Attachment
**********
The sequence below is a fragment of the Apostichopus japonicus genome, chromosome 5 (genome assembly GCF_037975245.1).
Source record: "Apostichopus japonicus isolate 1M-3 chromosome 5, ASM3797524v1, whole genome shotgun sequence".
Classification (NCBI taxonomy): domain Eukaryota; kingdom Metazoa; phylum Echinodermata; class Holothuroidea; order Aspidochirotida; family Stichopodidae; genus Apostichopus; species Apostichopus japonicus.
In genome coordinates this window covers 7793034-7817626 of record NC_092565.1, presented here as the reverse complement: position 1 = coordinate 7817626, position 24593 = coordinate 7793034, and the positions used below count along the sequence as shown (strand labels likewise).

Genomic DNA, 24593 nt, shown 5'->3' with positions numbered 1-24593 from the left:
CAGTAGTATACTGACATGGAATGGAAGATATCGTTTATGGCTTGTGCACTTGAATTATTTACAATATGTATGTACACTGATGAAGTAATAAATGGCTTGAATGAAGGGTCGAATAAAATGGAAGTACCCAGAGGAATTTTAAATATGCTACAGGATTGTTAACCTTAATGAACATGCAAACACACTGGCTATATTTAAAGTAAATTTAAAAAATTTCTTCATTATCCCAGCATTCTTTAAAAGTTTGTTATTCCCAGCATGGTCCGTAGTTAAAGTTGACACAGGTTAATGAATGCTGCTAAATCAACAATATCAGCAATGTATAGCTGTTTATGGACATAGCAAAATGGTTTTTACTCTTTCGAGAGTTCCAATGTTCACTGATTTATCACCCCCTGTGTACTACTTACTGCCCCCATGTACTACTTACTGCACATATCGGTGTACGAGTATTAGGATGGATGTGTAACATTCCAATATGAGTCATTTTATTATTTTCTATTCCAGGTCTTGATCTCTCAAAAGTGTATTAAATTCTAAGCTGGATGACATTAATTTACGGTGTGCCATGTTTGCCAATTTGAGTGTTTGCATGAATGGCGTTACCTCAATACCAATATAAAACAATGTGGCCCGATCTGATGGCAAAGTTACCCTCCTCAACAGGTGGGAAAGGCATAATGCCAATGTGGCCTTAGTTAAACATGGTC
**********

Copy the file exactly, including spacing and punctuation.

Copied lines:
The sequence below is a fragment of the Apostichopus japonicus genome, chromosome 5 (genome assembly GCF_037975245.1).
Source record: "Apostichopus japonicus isolate 1M-3 chromosome 5, ASM3797524v1, whole genome shotgun sequence".
Classification (NCBI taxonomy): domain Eukaryota; kingdom Metazoa; phylum Echinodermata; class Holothuroidea; order Aspidochirotida; family Stichopodidae; genus Apostichopus; species Apostichopus japonicus.
In genome coordinates this window covers 7793034-7817626 of record NC_092565.1, presented here as the reverse complement: position 1 = coordinate 7817626, position 24593 = coordinate 7793034, and the positions used below count along the sequence as shown (strand labels likewise).

Genomic DNA, 24593 nt, shown 5'->3' with positions numbered 1-24593 from the left:
CAGTAGTATACTGACATGGAATGGAAGATATCGTTTATGGCTTGTGCACTTGAATTATTTACAATATGTATGTACACTGATGAAGTAATAAATGGCTTGAATGAAGGGTCGAATAAAATGGAAGTACCCAGAGGAATTTTAAATATGCTACAGGATTGTTAACCTTAATGAACATGCAAACACACTGGCTATATTTAAAGTAAATTTAAAAAATTTCTTCATTATCCCAGCATTCTTTAAAAGTTTGTTATTCCCAGCATGGTCCGTAGTTAAAGTTGACACAGGTTAATGAATGCTGCTAAATCAACAATATCAGCAATGTATAGCTGTTTATGGACATAGCAAAATGGTTTTTACTCTTTCGAGAGTTCCAATGTTCACTGATTTATCACCCCCTGTGTACTACTTACTGCCCCCATGTACTACTTACTGCACATATCGGTGTACGAGTATTAGGATGGATGTGTAACATTCCAATATGAGTCATTTTATTATTTTCTATTCCAGGTCTTGATCTCTCAAAAGTGTATTAAATTCTAAGCTGGATGACATTAATTTACGGTGTGCCATGTTTGCCAATTTGAGTGTTTGCATGAATGGCGTTACCTCAATACCAATATAAAACAATGTGGCCCGATCTGATGGCAAAGTTACCCTCCTCAACAGGTGGGAAAGGCATAATGCCAATGTGGCCTTAGTTAAACATGGTC